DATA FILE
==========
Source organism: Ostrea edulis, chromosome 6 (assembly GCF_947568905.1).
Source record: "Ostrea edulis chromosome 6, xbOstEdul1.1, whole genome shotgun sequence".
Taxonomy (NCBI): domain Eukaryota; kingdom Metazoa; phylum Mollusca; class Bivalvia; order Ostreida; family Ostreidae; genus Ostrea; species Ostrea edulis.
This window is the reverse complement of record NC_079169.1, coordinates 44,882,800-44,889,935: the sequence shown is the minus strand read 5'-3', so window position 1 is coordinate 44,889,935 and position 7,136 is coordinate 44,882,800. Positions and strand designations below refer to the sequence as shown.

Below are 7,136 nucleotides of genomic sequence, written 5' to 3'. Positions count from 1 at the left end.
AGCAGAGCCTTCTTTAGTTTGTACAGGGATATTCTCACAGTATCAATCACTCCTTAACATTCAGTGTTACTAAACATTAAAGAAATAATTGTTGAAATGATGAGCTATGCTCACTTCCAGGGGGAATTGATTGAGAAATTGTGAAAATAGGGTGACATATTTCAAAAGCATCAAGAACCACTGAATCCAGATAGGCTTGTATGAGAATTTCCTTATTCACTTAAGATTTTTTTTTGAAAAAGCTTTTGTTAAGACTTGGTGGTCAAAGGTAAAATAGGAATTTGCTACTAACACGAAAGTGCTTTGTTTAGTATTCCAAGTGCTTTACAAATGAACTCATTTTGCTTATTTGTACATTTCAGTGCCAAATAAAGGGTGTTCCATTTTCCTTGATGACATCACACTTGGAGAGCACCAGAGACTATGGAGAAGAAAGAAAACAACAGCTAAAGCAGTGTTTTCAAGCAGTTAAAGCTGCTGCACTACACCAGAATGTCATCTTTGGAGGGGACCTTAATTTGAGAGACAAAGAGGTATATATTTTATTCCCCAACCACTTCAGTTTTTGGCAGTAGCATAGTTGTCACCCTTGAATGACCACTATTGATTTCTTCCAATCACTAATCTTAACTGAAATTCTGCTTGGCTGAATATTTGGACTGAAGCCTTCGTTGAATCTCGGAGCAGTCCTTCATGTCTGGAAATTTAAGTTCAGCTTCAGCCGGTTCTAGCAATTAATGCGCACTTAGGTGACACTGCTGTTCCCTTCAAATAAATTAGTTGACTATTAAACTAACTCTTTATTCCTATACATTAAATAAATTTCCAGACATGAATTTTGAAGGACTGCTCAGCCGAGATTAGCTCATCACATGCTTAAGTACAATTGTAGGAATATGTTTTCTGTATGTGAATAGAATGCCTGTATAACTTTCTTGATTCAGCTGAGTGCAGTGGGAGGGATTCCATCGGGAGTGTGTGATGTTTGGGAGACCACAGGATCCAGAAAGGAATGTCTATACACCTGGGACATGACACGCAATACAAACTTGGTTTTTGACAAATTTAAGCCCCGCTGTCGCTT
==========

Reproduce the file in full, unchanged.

Source organism: Ostrea edulis, chromosome 6 (assembly GCF_947568905.1).
Source record: "Ostrea edulis chromosome 6, xbOstEdul1.1, whole genome shotgun sequence".
Taxonomy (NCBI): domain Eukaryota; kingdom Metazoa; phylum Mollusca; class Bivalvia; order Ostreida; family Ostreidae; genus Ostrea; species Ostrea edulis.
This window is the reverse complement of record NC_079169.1, coordinates 44,882,800-44,889,935: the sequence shown is the minus strand read 5'-3', so window position 1 is coordinate 44,889,935 and position 7,136 is coordinate 44,882,800. Positions and strand designations below refer to the sequence as shown.

Below are 7,136 nucleotides of genomic sequence, written 5' to 3'. Positions count from 1 at the left end.
AGCAGAGCCTTCTTTAGTTTGTACAGGGATATTCTCACAGTATCAATCACTCCTTAACATTCAGTGTTACTAAACATTAAAGAAATAATTGTTGAAATGATGAGCTATGCTCACTTCCAGGGGGAATTGATTGAGAAATTGTGAAAATAGGGTGACATATTTCAAAAGCATCAAGAACCACTGAATCCAGATAGGCTTGTATGAGAATTTCCTTATTCACTTAAGATTTTTTTTTGAAAAAGCTTTTGTTAAGACTTGGTGGTCAAAGGTAAAATAGGAATTTGCTACTAACACGAAAGTGCTTTGTTTAGTATTCCAAGTGCTTTACAAATGAACTCATTTTGCTTATTTGTACATTTCAGTGCCAAATAAAGGGTGTTCCATTTTCCTTGATGACATCACACTTGGAGAGCACCAGAGACTATGGAGAAGAAAGAAAACAACAGCTAAAGCAGTGTTTTCAAGCAGTTAAAGCTGCTGCACTACACCAGAATGTCATCTTTGGAGGGGACCTTAATTTGAGAGACAAAGAGGTATATATTTTATTCCCCAACCACTTCAGTTTTTGGCAGTAGCATAGTTGTCACCCTTGAATGACCACTATTGATTTCTTCCAATCACTAATCTTAACTGAAATTCTGCTTGGCTGAATATTTGGACTGAAGCCTTCGTTGAATCTCGGAGCAGTCCTTCATGTCTGGAAATTTAAGTTCAGCTTCAGCCGGTTCTAGCAATTAATGCGCACTTAGGTGACACTGCTGTTCCCTTCAAATAAATTAGTTGACTATTAAACTAACTCTTTATTCCTATACATTAAATAAATTTCCAGACATGAATTTTGAAGGACTGCTCAGCCGAGATTAGCTCATCACATGCTTAAGTACAATTGTAGGAATATGTTTTCTGTATGTGAATAGAATGCCTGTATAACTTTCTTGATTCAGCTGAGTGCAGTGGGAGGGATTCCATCGGGAGTGTGTGATGTTTGGGAGACCACAGGATCCAGAAAGGAATGTCTATACACCTGGGACATGACACGCAATACAAACTTGGTTTTTGACAAATTTAAGCCCCGCTGTCGCTT